Version Played – Donkey Kong Country – SNES (Wii U Virtual Console)
Once upon a time Donkey Kong didn’t wear a tie, he didn’t climb inside barrels which acted like cannons, and he wasn’t so fussed about bananas more so than damsels in distress. But that all changed when British developer Rare rebooted the franchise in 1994 with Donkey Kong Country. Donkey Kong was now a cool, younger ape with a family and a home of his own. Alongside his nephew and best friend Diddy Kong, the aim of this game is to retrieve the Kong’s precious banana hoard from the likes of King K. Rool and his army of Kremlings. However while this game has given us the rendition of Donkey Kong we find most recognisable today, is the game still able to hold the attention of modern day gamers?
The answer to that question is still yes of course, as Donkey Kong Country is a solid platforming experience; that part about it hasn’t changed. It’s only that there just feels like there’s nothing special about it anymore. There are 40 levels to complete and the difficulty is spot on, meaning we can’t simply plough through the experience in one sitting. But it can seem quite limited when there’s no possible way to branch off the set path, meaning if we get stuck on a level there’s little alternative or distraction to keep us going. Sure the original Super Mario Bros. was a largely linear experience but at least there were warp pipes to help vary that progression every once in a while. Furthermore the game keeps a percentage record that can only be completed by finding every secret area in the game. This is by no means an easy feat, but the task is difficult to engage with as the game does very little to help us track what secret areas we’ve found or indeed if the stage even has such an area to discover. Thus we can feel as if we’re constantly re-treading levels without truly knowing if it’s worth it or not. Despite receiving a world map in between levels, it does little to alleviate these issues thus making the game feel rather lacking once the initial play through has been completed. Ultimately this makes Donkey Kong Country more of a short blast of enjoyment, rather than something we’d expect to keep coming back to time and time again.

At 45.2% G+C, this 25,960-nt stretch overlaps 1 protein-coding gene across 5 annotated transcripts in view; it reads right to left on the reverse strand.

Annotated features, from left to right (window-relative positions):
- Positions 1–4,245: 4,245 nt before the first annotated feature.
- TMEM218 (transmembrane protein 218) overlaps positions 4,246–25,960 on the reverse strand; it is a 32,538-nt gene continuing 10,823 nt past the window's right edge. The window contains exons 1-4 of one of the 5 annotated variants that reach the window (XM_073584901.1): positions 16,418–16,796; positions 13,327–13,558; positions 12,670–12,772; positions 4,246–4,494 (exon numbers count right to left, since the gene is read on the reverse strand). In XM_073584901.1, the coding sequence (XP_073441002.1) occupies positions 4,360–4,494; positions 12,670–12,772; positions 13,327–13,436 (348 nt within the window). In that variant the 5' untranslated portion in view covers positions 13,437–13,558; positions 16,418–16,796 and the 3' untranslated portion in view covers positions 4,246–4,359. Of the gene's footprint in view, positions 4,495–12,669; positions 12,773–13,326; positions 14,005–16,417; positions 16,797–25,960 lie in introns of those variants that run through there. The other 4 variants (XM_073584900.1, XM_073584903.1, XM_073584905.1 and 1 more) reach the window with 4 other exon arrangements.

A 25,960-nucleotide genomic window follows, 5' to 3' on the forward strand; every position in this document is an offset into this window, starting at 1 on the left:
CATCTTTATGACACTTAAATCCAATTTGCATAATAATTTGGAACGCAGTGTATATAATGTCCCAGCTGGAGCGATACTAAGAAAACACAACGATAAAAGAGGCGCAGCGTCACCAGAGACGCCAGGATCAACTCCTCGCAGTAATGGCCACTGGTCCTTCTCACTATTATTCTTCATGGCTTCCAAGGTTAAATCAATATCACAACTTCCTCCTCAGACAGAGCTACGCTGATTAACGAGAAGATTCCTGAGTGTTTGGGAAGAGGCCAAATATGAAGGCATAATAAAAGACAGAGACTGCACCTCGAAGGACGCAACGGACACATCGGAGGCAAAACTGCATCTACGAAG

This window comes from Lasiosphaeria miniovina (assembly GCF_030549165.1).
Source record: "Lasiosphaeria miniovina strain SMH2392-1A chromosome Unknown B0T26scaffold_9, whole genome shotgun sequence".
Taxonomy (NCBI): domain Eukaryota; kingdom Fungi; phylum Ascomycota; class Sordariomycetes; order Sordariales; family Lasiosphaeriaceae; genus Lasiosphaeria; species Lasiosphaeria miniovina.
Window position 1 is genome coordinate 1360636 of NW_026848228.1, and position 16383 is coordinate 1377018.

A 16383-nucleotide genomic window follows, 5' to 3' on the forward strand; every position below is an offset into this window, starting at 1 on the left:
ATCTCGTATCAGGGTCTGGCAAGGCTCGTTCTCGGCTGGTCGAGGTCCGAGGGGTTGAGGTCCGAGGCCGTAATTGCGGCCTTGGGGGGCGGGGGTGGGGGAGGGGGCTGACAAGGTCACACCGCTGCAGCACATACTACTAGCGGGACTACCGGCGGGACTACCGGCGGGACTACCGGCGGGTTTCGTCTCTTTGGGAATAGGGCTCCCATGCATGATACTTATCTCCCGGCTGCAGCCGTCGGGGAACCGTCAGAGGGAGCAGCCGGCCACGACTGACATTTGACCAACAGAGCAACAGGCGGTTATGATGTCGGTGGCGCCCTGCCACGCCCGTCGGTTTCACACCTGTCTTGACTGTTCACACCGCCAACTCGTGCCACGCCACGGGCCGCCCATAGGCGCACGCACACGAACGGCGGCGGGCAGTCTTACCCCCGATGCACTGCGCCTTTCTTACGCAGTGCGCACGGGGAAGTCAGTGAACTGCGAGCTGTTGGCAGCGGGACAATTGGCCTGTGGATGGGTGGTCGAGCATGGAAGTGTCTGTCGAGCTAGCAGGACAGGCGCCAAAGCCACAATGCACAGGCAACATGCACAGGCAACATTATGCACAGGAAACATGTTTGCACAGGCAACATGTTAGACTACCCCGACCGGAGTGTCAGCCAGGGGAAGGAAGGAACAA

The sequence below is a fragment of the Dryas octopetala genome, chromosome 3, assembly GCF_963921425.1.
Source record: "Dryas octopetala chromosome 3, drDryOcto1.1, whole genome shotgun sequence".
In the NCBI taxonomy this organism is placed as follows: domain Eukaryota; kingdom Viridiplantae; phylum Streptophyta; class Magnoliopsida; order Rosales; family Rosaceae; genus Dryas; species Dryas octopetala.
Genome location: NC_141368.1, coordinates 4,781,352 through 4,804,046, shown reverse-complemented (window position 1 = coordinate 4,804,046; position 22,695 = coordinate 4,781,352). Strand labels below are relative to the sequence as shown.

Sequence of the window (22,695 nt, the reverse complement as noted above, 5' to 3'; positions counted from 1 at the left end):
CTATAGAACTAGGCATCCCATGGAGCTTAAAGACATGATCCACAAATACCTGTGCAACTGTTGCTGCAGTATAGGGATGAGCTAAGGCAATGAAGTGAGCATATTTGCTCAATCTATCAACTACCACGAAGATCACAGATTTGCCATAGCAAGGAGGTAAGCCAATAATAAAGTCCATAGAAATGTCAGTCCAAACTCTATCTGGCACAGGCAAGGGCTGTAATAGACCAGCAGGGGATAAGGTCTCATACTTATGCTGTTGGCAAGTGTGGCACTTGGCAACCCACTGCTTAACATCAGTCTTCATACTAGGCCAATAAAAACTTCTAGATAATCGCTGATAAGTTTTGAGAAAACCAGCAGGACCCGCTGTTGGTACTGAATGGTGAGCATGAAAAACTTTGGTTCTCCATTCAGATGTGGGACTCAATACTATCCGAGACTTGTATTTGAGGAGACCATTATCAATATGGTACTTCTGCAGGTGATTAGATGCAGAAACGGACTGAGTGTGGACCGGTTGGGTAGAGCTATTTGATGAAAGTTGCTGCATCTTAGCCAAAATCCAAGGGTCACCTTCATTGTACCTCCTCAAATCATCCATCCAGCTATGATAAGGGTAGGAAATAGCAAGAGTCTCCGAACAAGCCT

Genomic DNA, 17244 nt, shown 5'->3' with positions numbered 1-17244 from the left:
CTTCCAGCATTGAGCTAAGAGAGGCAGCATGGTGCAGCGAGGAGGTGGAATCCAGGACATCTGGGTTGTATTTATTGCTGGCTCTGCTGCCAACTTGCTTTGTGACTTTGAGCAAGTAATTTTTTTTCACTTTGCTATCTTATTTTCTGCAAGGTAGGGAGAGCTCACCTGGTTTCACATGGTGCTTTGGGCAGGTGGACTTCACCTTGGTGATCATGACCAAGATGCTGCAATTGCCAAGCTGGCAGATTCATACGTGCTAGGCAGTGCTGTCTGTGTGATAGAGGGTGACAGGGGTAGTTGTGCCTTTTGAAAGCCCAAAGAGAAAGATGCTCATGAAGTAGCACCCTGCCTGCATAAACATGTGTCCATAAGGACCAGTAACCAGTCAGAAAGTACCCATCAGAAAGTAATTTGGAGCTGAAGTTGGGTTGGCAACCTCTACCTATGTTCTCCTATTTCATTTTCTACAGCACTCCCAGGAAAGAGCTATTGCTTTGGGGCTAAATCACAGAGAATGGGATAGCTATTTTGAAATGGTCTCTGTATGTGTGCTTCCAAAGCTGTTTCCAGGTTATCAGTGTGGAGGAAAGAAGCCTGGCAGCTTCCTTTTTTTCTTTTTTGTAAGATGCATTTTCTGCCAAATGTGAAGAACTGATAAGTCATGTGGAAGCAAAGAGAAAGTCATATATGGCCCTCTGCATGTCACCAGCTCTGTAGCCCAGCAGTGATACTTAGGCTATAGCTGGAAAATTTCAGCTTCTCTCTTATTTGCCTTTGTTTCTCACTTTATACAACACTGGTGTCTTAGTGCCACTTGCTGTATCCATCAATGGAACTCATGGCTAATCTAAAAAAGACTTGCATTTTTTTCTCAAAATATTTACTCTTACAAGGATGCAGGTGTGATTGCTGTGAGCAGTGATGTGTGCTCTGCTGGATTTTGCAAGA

Thus in regards to Donkey Kong Country there feels little more to say, I didn’t dislike the game but it hasn’t got that special factor like many other entries in Nintendo’s canon. The animal pals are a nice addition although feel sparse in the later levels and Donkey and Diddy do play slightly different so there is an element of strategy involved at times, though on a very basic level. Praise must be had for the music too, which sets the mood for each level wonderfully whether we’re in the mighty jungle or the gloomy Kremling factories. At times I even wished the subject material was more serious to match the depth of the music at hand. But we wouldn’t want the game to lose its sense of humour which is quite endearing, especially when Cranky Kong is doling out his wisdom. Indeed the game has such nice touches to round it off but again they don’t feel quite as unique today as they perhaps did when the game was first released.
Sadly age hasn’t helped the game’s presentation either. At the time of its release the 3D rendered sprites were spectacular to behold (something even the game manual boasts prolifically). However with screen resolution and TV screens so much greater than they were back in 1994, the game looks rather blotchy and confined as we can’t see very far ahead on the stage which can make the stages somewhat difficult to envision as a whole.
Donkey Kong Country has vastly improved since its first release however, with two SNES sequels and a hugely successful revival in recent memory to grant it a legacy of its own. Thus thanks to nostalgia the original classic will probably be remembered most warmly regardless of how it plays today, but ultimately the game is not overly special, just simply another solid platformer to while away a couple of hours.